We heat up a couple quarts of water in a large pot, add an onion and a salmon head and boil until the soup turns white. In my family, we drink this for medicine. This is Hoonah elder Mamie Williams’ recipe for salmon head broth, commonly used in Tlingit culture to combat and prevent the flu. Many Hoonah residents use this recipe to prevent flu and to lessen their flu symptoms.
Salmon head soup is a good food during the cold and flu season because of the large amounts of vitamins A, C, D, E and omega threes. Omegas are important for fighting colds and flu and also the Vitamin D. But note that not all salmon are the same. Wild salmon have significantly more vitamin D than farmed salmon. And the salmon varieties all have different nutritional values.
Despite colonization, salmon head soup has continued to be a staple in Alaskan Native diets. Fish head soup is part of my identity. I’ve heard different versions of our T’akdeintaan story so forgive me if I get it wrong. We have a story of a kittiwake (sea pigeon) that saved us and the people in the village. One year, winter lasted long and spring didn’t come soon enough and people were hungry. People were going to starve. A young girl had a pet kittiwake and she decided to set it free. Instead of just leaving, the kittiwake brought back fish for the girl and she made soup with it. The bird did this every day until spring came and saved everyone. That’s why I am here today, because of that generous little bird and fish soup.
In Southeast Alaska communities, salmon head soup is an important part of our gift economy. In addition to Alaska Native families, many people with Scandinavian and Filipino heritage enjoy this food tradition. For Wrangell residents Vincent and Lynn Balansag “Fish head soup is a comfort food for us Filipinos. It is a casual food we enjoy with family and friends, around the table, one foot on the chair in shorts and tank tops, usually made and eaten the day after a Fiesta, the light and refreshing taste washing away hangovers and leveling out heavy food eaten the day before.”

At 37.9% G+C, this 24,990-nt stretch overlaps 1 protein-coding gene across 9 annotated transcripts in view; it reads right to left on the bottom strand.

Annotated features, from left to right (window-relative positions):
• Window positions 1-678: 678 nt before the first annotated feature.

In Southeast Alaska, we brew our fish broth medicines and share it with friends and family. Fishermen gift fish heads to elders or others who can’t get out. We gift heads to people we know who are susceptible to illness during the flu season and gift fish heads to family and friends. A gift of salmon heads is a symbol that you’re loved.
“My grandpa Frank Young was Haida and a fisherman and local Wrangell barber born in Masset, B.C.,” said Twyla Ingle Olson, who was born and raised in Wrangell. “When I was 5, I traded my grandpa all of my Halloween candy for a garbage bag full of salmon heads. He later gave the candy back to my mother. He always had a pot of salmon heads boiling on the stove.”
In a salmon head gifting economy, fishermen give elders salmon heads and in turn elders teach the art of making salmon head broth and soups and chowders from the fish heads.
“My Gramma was Sarah Pearl (Paratrovich) Wigg,” said Laura Gile. “My gramma used to make fish head soup. I remember there was seaweed, salmon eggs and she would eat it over rice with the broth poured on the top. I also remember her saying the eyes were a delicacy.”
Some people simmer fish broth for four to five hours to use in noodle soup or other recipes or save it to drink for medicine later. Many of my Native and Filipino friends eat the whole salmon head and some of my non-Native friends don’t. I once tried to make salmon head soup at a non-Native friend’s house but she got upset because she thought it stunk up her house. She was also disgusted by the fish heads I saved in the freezer. So, preparing salmon head soup can be problematic for some.
“My dad made fish head soup,” Wrangellite Heidi Armstrong said. “He’d brown onions and celery, add water and fish heads. The heads would boil till cooked and then just before serving he’d add a can or two of canned milk. Serve with black seaweed. We could add salt and pepper as needed. Also, we’d bake fish heads as well. Cut the fish head in half and bake. Oh, yum.”